Kiwi NBA star Steven Adams remains firmly in the Oklahoma City Thunder's plans for the future, but he needs to improve areas of his game if he's to make an impact on the league.
That was the message from Thunder general manager Sam Presti following calls for the centre to be traded after what began as a season of promise ended in familiar disappointment.
For the third year running the Thunder were booted from the playoffs in the first round, and Presti admitted they had their "ass kicked" by the Portland Trailblazers this time around, falling to a 4-1 series loss.
Calls for Adams to be traded grew out of the frustration of another failed season, with the Kiwi big man failing to make a statistical impact on the series.
In what turned out to be the final match of the best-of-seven series, Adams was benched late in the game with the match in the balance due to foul trouble and match-up issues against the floor-spreading Trailblazers.
But while fans took to social media to voice their concerns, Presti maintained his faith in the 25-year-old but challenged him to work on his game, particularly his free throws, ahead of next season.
Much like Adams did in his own exit interview, Presti highlighted where the Kiwi centre needed to improve going forward, challenging Adams to improve his free throws.
While Adams posted career-high numbers in most statistical categories this season, his ability at the charity stripe left a lot to be desired. The 25-year-old shot just 50 per cent from the line during the Thunder's regular season campaign and below 40 per cent during the playoffs.
The Thunder as a whole attempted 25 free throws on average per game, the sixth most in the league. They converted those at just a 71 per cent rate, the third worst hit rate in the 30-team competition.
"If our free-throw shooting just gets to the league average it would have a significant impact on our offensive rating and net rating as result," Presti said.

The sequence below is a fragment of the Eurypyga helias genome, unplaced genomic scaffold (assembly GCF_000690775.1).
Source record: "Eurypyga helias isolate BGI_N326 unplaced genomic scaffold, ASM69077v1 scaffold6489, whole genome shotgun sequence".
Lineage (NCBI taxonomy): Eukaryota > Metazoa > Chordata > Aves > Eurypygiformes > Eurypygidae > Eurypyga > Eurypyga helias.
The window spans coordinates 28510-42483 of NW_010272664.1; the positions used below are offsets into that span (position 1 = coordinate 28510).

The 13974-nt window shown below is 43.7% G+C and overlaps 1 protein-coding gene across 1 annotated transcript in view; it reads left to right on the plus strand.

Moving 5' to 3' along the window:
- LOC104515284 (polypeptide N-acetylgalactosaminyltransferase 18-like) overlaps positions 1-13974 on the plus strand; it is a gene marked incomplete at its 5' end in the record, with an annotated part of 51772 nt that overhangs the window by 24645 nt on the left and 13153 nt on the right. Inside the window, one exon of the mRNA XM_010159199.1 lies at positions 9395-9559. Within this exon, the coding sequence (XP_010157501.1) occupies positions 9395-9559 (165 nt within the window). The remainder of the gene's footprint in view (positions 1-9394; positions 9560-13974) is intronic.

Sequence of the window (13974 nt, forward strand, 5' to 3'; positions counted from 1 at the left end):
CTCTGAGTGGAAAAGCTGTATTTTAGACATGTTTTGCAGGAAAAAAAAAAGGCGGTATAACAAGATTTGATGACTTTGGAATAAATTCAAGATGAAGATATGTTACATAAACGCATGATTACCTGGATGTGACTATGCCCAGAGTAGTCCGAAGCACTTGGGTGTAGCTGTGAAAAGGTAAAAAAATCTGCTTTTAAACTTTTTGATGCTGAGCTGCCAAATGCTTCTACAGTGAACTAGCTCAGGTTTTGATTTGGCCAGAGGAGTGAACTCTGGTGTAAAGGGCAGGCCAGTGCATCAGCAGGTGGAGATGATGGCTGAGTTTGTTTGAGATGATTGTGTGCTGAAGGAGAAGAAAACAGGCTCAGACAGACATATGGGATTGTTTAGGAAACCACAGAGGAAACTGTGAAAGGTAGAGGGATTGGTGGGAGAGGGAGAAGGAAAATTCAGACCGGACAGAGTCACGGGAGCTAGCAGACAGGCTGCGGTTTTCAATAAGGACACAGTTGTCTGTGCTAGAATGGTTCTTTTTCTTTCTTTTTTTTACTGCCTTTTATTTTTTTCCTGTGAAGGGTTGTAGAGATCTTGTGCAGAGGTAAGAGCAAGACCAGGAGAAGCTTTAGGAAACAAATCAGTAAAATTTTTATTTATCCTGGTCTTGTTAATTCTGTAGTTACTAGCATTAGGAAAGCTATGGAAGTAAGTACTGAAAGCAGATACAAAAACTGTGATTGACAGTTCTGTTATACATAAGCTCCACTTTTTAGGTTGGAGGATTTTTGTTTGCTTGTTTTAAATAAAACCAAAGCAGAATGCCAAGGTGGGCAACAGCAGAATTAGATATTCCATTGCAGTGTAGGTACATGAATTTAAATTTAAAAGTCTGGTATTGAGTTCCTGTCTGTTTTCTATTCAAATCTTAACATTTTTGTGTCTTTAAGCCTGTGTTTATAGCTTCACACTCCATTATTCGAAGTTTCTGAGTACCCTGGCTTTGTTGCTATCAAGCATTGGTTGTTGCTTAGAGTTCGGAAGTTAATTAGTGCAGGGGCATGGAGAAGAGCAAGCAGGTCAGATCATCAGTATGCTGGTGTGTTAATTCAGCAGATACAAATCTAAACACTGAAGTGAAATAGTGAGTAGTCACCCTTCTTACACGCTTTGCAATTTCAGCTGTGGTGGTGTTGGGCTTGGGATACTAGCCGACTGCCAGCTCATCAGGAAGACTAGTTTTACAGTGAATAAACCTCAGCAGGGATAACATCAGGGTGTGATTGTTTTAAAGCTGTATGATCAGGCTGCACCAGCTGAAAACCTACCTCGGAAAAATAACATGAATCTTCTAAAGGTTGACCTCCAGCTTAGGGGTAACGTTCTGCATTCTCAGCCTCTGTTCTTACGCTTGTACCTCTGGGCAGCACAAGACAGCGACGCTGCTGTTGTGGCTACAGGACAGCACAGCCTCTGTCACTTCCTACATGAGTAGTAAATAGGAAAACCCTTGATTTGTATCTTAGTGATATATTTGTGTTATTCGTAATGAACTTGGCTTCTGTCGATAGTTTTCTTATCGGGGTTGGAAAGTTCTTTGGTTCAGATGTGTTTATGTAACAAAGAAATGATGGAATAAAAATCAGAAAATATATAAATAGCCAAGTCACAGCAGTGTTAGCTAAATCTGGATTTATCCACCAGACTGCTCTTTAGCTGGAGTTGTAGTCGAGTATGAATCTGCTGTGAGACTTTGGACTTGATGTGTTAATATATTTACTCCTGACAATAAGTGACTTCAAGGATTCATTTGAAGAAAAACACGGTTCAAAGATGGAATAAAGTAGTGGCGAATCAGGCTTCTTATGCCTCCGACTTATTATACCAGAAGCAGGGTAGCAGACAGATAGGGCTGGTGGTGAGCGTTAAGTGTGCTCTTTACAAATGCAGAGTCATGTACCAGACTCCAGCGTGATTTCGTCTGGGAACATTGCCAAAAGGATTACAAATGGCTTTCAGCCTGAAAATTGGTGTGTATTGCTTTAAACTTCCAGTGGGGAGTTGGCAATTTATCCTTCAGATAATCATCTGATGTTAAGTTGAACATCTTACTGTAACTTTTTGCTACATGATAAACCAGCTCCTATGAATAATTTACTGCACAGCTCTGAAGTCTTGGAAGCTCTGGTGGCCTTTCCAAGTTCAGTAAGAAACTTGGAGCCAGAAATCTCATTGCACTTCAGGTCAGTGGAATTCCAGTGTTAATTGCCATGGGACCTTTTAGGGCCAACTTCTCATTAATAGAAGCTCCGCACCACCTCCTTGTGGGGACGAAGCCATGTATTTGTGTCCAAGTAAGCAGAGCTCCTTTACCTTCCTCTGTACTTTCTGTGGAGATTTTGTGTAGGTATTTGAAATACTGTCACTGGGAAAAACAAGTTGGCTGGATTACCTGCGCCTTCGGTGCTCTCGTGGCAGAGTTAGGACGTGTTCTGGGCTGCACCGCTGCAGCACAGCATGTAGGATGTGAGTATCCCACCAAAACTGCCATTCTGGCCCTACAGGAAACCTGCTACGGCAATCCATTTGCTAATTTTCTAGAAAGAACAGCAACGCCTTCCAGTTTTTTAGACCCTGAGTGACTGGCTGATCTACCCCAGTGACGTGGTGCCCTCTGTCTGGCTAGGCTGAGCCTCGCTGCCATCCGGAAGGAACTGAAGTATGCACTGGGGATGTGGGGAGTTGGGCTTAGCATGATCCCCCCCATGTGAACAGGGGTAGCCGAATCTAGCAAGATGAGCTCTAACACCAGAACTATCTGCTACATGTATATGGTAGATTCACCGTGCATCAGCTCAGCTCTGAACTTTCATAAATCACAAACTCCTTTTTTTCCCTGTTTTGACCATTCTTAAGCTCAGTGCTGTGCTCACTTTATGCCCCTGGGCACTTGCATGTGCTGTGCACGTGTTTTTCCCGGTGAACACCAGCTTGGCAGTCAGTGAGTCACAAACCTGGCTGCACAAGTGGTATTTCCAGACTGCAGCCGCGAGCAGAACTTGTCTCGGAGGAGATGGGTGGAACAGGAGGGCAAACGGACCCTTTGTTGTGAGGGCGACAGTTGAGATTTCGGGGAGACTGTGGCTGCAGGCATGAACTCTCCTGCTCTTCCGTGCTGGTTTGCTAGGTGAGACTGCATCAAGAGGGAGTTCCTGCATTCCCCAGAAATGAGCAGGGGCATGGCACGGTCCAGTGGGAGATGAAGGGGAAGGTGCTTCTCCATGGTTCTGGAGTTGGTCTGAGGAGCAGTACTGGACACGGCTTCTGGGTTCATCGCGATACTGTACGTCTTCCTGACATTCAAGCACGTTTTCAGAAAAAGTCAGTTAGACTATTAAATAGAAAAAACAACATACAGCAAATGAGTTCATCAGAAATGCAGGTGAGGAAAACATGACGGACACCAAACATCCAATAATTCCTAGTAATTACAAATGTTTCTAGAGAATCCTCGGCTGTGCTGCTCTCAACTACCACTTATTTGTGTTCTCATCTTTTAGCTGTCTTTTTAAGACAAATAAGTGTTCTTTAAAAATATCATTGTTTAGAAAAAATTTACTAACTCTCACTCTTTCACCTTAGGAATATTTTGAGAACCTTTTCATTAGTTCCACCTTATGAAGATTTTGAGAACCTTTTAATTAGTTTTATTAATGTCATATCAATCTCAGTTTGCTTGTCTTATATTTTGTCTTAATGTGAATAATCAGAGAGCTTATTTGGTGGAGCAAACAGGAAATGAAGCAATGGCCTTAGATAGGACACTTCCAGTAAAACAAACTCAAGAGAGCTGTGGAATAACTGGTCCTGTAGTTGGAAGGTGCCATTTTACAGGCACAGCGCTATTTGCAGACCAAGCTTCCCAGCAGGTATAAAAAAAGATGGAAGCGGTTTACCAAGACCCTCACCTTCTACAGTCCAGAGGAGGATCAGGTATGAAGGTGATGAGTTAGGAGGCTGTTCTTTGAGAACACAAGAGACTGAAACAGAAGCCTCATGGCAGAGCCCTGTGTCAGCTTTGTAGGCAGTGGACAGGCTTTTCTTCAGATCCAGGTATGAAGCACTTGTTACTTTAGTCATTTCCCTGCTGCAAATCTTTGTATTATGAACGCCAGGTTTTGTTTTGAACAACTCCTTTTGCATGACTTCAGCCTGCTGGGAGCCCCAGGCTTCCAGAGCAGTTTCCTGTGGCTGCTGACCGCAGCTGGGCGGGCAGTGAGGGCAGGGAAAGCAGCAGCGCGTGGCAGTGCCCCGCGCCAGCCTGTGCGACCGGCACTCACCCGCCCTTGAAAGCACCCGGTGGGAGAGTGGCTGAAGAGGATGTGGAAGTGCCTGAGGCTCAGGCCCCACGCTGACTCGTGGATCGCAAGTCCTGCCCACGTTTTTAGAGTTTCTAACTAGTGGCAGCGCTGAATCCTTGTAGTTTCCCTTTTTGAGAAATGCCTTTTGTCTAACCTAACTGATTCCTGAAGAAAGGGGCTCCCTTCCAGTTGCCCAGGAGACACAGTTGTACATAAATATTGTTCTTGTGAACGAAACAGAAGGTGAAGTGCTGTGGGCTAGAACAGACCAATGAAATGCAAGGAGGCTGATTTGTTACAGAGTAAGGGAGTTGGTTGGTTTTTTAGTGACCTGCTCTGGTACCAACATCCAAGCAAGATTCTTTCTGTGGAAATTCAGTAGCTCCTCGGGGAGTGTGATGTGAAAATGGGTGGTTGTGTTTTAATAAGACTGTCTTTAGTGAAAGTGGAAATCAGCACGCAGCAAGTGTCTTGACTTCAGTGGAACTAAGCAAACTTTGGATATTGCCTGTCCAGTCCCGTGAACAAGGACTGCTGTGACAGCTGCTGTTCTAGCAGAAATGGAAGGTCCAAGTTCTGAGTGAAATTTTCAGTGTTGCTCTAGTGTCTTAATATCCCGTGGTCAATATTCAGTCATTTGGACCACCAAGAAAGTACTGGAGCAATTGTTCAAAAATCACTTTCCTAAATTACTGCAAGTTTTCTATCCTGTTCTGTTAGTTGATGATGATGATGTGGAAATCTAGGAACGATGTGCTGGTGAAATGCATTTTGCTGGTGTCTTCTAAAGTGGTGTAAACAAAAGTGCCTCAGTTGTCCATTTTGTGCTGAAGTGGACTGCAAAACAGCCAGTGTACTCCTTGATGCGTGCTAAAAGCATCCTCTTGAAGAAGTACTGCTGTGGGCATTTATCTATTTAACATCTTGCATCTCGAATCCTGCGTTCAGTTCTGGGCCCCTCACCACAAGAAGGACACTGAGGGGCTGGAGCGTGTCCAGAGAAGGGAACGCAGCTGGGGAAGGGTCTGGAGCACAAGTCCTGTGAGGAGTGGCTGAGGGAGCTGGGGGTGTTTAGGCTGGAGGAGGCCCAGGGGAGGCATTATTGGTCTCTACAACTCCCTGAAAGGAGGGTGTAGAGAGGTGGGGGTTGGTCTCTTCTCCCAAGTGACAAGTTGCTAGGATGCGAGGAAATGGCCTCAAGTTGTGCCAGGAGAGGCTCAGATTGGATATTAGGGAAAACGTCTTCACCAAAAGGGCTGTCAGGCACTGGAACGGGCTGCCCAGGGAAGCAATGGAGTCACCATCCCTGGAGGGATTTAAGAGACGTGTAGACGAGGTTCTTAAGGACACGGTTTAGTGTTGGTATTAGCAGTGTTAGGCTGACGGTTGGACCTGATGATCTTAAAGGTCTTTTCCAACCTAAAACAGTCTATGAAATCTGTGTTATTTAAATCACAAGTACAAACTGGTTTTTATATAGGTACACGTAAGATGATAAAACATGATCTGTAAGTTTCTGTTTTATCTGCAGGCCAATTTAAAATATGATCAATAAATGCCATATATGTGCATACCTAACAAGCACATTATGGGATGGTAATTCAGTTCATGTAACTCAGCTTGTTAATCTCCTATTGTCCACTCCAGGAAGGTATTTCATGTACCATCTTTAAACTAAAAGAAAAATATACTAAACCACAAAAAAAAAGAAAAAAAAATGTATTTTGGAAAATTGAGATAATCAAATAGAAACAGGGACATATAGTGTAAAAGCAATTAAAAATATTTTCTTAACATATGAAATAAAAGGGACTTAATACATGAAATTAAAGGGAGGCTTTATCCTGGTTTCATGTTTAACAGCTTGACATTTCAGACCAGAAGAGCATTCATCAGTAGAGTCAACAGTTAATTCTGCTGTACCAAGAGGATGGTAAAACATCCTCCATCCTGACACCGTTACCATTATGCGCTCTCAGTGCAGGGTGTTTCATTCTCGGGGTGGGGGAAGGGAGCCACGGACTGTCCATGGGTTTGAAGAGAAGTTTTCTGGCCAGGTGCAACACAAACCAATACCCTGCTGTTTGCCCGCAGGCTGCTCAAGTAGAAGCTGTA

"Our free-throw shooting is like leading the league in walks and pick offs. We're there, we're doing the hardest thing, but we're not capitalising and that's a team thing."
Presti also highlighted Adams' ability to score, which came under fire from Thunder fans as they watched the team be bundled out of the playoffs early for the third straight year.
In the Thunder's system, Adams has not been asked to shoot the ball away from the basket.
However, in a league that is moving more and more toward accommodating big men who can shoot from mid-range and beyond the three-point line, Presti said it could be something the team looks at going forward.
"Maybe we can push Steven into a development phase where we can have him look at that. He can shoot the ball, and we've all seen it for years in the practice gym. Internal development is a lot of creativity and imagination and you've got to stick with that through the year."
Adams personified the Thunder's season.
For three-quarters of the campaign, he was a dominant force in the paint and on the boards. But toward the end of the season and into the playoffs, his level of play declined.
It wasn't just a feature of his season, however. Throughout the Thunder's roster, players stumbled into the end of the season.
Presti said the side showed plenty of promise for 70 per cent of the season before failing to meet their own standards for the final 30 per cent – which was reflected by his Kiwi centre's play.
"He's a great encapsulation of this 70-30 concept which is that in the beginning of the year he was dominant and a big reason we were 18 games over .500 and playing so well," Presti said.
"He was calling for the ball in the post, he was really effective down there, he was putting people in the basket, he was rolling hard, he was doing the Steven Adams things that help you win games that don't always show up … those effort plays, physical plays.
"Then towards the end of the year, he didn't play as well. But that's not just him, that's a group thing."